The UDL Guidelines were created by CAST to help further define and align practices to each of the UDL principles. The guidelines provide recommendations to ensure all learners can access and participate in meaningful, challenging learning opportunities across the curriculum.
The "Why" of Learning.The affective network is in charge of emotions, engagement, challenge and interest.
The "What" of Learning.
The recognition network’s job is to take in and categorize information; make sense of letters, symbols, colors & shapes; to connect new learning to prior knowledge.
The "How" of Learning.
The strategic network is in charge of tasks that require planning, performing, organizing, strategizing, and expressing ideas.
The goal of UDL is to create “Purposeful and Motivated learners who are Resourceful and Knowledgeable and Strategic and Goal Directed.” UDL uses a list of guidelines that will help you develop and deliver UDL lessons by rethinking the barriers that exist and planning for learner variability by providing options and choices. These options and choices are defined by three principles:
These options and choices will help learners self differentiate and develop a growth mindset. The guidelines are not a checklist that you use to build a lesson plan. You don’t have to use all of them, in every lesson that you create. However, they can help you craft your lessons globally so that all learners have the opportunity to succeed.
The UDL guidelines are a curriculum framework designed to address the needs of all learners. The UDL framework is based on the principle that everyone can learn, and that all learners deserve an equal opportunity to succeed. The UDL guidelines provide educators with a new way of thinking about goals, assessments, methods, and materials that can be used to create an inclusive learning environment for all learners. The UDL guidelines are divided into three main sections: engagement, representation, and action and expression. Each section includes a set of guidelines that educators can use to tailor their instruction to the needs of all learners. By using the UDL guidelines, educators can create a curriculum that is accessible and engaging for all learners.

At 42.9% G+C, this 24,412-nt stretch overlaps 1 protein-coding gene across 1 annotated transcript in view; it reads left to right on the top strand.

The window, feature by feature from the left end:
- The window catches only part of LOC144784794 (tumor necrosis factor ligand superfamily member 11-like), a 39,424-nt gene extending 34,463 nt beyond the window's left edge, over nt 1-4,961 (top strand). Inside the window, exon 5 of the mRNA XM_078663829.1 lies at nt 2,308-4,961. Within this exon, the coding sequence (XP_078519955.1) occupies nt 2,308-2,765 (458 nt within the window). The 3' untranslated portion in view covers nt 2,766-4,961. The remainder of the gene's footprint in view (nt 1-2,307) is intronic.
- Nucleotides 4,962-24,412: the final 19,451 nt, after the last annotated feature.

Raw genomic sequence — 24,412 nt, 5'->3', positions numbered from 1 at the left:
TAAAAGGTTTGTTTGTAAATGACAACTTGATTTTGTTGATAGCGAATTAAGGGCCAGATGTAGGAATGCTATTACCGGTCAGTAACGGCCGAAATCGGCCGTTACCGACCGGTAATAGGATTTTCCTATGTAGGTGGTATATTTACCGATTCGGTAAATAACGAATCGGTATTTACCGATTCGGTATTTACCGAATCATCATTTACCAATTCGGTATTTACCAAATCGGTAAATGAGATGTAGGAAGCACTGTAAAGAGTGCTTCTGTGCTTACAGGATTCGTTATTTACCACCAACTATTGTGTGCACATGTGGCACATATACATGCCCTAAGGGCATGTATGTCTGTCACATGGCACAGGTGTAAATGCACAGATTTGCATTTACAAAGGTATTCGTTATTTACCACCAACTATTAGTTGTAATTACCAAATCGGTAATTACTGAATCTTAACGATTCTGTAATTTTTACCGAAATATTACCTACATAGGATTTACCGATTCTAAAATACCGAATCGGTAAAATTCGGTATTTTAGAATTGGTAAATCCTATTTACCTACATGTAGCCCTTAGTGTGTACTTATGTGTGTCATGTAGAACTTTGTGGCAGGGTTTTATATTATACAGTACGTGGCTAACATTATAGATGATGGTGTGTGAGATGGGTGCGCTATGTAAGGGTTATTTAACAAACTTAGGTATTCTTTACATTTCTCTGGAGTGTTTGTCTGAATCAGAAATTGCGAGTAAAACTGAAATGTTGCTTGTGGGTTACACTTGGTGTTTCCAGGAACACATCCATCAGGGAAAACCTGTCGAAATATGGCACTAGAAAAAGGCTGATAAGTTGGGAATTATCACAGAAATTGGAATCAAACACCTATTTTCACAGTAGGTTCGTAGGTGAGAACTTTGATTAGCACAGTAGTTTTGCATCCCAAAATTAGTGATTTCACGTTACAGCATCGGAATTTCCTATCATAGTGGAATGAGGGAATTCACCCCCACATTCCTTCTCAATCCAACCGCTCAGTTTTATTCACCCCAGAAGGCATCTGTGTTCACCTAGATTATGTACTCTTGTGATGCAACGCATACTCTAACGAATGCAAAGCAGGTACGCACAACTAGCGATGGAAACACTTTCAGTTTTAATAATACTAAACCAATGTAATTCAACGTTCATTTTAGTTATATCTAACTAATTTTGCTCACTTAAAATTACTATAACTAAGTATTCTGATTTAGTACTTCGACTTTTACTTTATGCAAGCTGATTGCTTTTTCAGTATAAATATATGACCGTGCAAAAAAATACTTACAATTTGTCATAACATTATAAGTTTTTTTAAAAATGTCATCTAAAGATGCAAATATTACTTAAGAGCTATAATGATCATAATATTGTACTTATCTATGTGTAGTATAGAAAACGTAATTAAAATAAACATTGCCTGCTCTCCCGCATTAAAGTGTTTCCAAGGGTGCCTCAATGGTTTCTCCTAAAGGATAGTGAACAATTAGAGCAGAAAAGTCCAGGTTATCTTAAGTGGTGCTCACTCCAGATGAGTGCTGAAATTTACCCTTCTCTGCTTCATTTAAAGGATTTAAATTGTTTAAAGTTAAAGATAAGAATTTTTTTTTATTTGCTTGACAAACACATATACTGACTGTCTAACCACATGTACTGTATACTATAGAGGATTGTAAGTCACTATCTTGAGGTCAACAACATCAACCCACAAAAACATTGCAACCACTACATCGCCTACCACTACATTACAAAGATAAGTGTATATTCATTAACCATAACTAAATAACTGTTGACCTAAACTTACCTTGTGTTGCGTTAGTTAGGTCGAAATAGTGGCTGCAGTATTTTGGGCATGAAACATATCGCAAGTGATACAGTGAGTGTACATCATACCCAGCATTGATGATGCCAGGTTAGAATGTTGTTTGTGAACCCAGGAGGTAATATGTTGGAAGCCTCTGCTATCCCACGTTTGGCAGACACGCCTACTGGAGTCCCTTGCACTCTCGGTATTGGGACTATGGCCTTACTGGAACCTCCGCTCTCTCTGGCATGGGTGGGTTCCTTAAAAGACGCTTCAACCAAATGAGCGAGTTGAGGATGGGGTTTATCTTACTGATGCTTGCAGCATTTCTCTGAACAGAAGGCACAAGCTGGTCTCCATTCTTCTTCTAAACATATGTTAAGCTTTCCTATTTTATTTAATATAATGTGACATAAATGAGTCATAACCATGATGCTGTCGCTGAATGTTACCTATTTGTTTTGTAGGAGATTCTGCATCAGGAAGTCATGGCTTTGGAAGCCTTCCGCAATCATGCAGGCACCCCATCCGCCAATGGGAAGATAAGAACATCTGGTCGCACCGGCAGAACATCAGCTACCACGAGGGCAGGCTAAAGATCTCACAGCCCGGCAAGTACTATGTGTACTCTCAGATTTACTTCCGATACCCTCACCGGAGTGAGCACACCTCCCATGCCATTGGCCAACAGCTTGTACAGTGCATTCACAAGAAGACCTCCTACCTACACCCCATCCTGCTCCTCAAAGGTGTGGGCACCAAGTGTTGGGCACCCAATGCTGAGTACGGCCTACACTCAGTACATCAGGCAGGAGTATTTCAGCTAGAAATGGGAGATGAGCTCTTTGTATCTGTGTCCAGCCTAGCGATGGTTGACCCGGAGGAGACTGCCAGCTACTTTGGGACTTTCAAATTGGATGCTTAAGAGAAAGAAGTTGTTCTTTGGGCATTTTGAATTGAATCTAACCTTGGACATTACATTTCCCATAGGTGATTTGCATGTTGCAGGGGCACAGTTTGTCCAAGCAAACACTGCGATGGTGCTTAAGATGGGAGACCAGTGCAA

The UDL guidelines can be applied to all areas of the curriculum. The UDL framework provides a blueprint for creating flexible learning environments that can be customized to meet the individual needs of all learners.
UDL is based on three core principles: Engagement, Representation, and Action & Expression. These principles are designed to remove barriers to learning and provide everyone equitable access to the curriculum.
The Engagement principle focuses on providing learners with multiple ways to access and interact with content. This could include using pictures, audio, video, or text; providing multiple levels of difficulty; or offering different tasks that appeal to different learning needs. Focuses on providing learners with multiple ways to find relevance in their learning, to persist in learning when it is most challenging, and to develop self-regulation, self-assessment, and self-reflection.
The Representation principle ensures that learners can understand and use information in multiple ways. This could involve using different modalities (e.g., auditory, visual, kinesthetic) to present information; using graphic organizers to illustrate key concepts; or providing summary statements after each lesson.
The Action and Expression principle gives learners multiple ways to demonstrate their knowledge and skills while using a variety of tools to construct meaning and express mastery. This might include giving oral presentations, writing essays, creating digital projects, or participating in group work.
UDL is an important consideration for all educators as we strive to create inclusive learning environments that meet the needs of all learners. By implementing UDL principles in our classrooms, we can provide all learners with the opportunity to become experts in their own learning, which empowers them with the skills they need to take on any learning task in any context.. All of our learners can access and join engaging, meaningful, and challenging learning opportunities.
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